Garmin Chirp: Genius or Criminal?
The recent release of the Garmin Chirp has brought a whole new innovation to geocaching that lots of people are talking about. On first impression it looks to be a great new toy that will add to the geocaching experience. From the Garmin release:
Geocachers now have a new trick up their sleeves – and in their caches – as we’re introducing chirp, a unique wireless beacon designed specifically for the outdoor adventures of geocaching. Affordable, durable and waterproof, chirp can communicate with, and be programmed by, any compatible wireless-enabled Garmin handheld for a more interactive and enjoyable geocaching experience. Cache creators and seekers alike will enjoy the benefits as chirp stores hints, transmits multicache coordinates, counts visitors and confirms the cache is nearby.
It has even managed to get some good reviews very early on. The Chirp brings to they actual cache a level of technology that I think technology crazy geocachers crave. My first thought when I found out about the Chirp was “I want one”.
But my second thought on the Garmin Chirp is that it’s downright criminal.
Firstly it appears that they went ahead and released this new toy without letting Groundspeak know about it. In my experience there is only one reason you do this – you know the company won’t support it. But if the product is already in the marketplace the geocachers are buying it and beginning to use it then it forces Groundspeak into supporting the innovation or facing the wrath of the technology crazed cachers.
But the evil genius of the Chirp doesn’t stop there. The most criminal aspect of the Chirp is the reliance it creates on Garmin GPSr’s. In order to set up and place a Chirp you have to own a compatible Garmin GPSr: Garmin GPSMAP62/78, Oregon (300, 400 and x50) and the Dakota 20. And in order to find it you need to have one of these units. The beauty of this, from Garmin’s point of view, is that it creates an exclusivity within the traditionally caring and sharing Geocaching/Groundspeak community. As soon a Chirp is placed locally the geocachers in the area will want to find it and in order to do so they will need to have the appropriate Garmin. Automatic increase in Garmin sales.
Obviously many who want to find the Chirp cache may elect to borrow a compatible Garmin unit or go with someone who has one. Hopefully Chirp cache owners will be willing to supply information to non-Garmin owners if the chirp info is required to find the cache…but then that defeats the purpose of having the chirp doesn’t it? Being a resourceful bunch I’m sure geocachers will find a way around these things. My initial hope is that geocaching software, like Cachesense or Geocaching.com’s apps, will be able to add Chirp functionality, in the least for the finding side of things.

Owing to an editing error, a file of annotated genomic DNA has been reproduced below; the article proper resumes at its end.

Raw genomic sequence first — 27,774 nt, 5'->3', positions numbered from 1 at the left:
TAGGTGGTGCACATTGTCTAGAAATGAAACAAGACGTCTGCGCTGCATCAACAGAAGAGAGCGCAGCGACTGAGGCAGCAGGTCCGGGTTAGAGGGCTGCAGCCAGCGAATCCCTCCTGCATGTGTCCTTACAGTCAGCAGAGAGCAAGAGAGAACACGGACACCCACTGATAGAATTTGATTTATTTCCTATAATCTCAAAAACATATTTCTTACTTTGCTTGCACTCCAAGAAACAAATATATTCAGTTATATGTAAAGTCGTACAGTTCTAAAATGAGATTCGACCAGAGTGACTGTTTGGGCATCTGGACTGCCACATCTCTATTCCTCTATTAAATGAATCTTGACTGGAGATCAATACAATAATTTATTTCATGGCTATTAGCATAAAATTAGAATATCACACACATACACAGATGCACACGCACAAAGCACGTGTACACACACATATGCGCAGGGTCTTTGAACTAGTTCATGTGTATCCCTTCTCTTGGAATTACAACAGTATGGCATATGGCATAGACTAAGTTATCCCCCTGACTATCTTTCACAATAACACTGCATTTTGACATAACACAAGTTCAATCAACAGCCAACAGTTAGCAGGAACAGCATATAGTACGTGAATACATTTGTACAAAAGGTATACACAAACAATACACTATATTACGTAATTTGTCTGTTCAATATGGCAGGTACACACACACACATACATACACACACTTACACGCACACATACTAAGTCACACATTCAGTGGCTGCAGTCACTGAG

I’d also tend to think that there were some fairly grumpy people at Groundspeak when they found out about the Chirp and for two reasons. The cynical one is that Groundspeak have been fairly protective of their business and like to make sure that they have a slice of the action. Garmin have muscled their way in here and it’s unlikely Groundspeak get to cash in on it. The non-cynical reason is that Groundspeak have largely seemed to foster a community here and much of that is based around including everyone. They are trying to find the balance between ensuring they get to make a profit (and fair enough too) whilst providing geocachers with the best possible experience by allowing others to innovate. I would tend to think that Groundspeak would have insisted that the Chirp be accessible by any wireless device had they been involved in development.
Ultimately there is a good chance that the life of the Garmin Chirp is quite limited. With only a small portion of the geocaching community able to find and use them Garmin are relying on desire to drive people to buy more Garmin products. All that is required is for some person or company to take the Chirp and develop it further into something EVERYONE can use and the Chirp is dead in the water. Perhaps the wise thing for Garmin would have been to develop it this way to start with but add more functionality between the Chirp and the Garmin GPSr’s they wanted to push? Maybe this will be the way forward for Chirp 2.0?
Regardless of my gripes the Chirp is a great innovation and it will be interesting to see the ways in which geocachers use it to enhance the caching experience.
- Garmin chirp™ Brings Geocachers Even More Creativity, Connectivity (eon.businesswire.com)
- Garmin chirp is your pocket geocaching pebble (slashgear.com)
- Garmin Chirp: The Geocacher’s Aide-de-Camp (crunchgear.com)
- Garmin’s $23 Chirp wireless beacon brings geocaching thrills to Oregon, Dakota GPS units (engadget.com)
- Garmin chirp beacon gives a lift to geocaching (electronista.com)
- Get In The Ring (itsnotaboutthenumbers.wordpress.com)
- Chirps in the wild (itsnotaboutthenumbers.wordpress.com)
- Garmin vs Geocaching.com (itsnotaboutthenumbers.wordpress.com)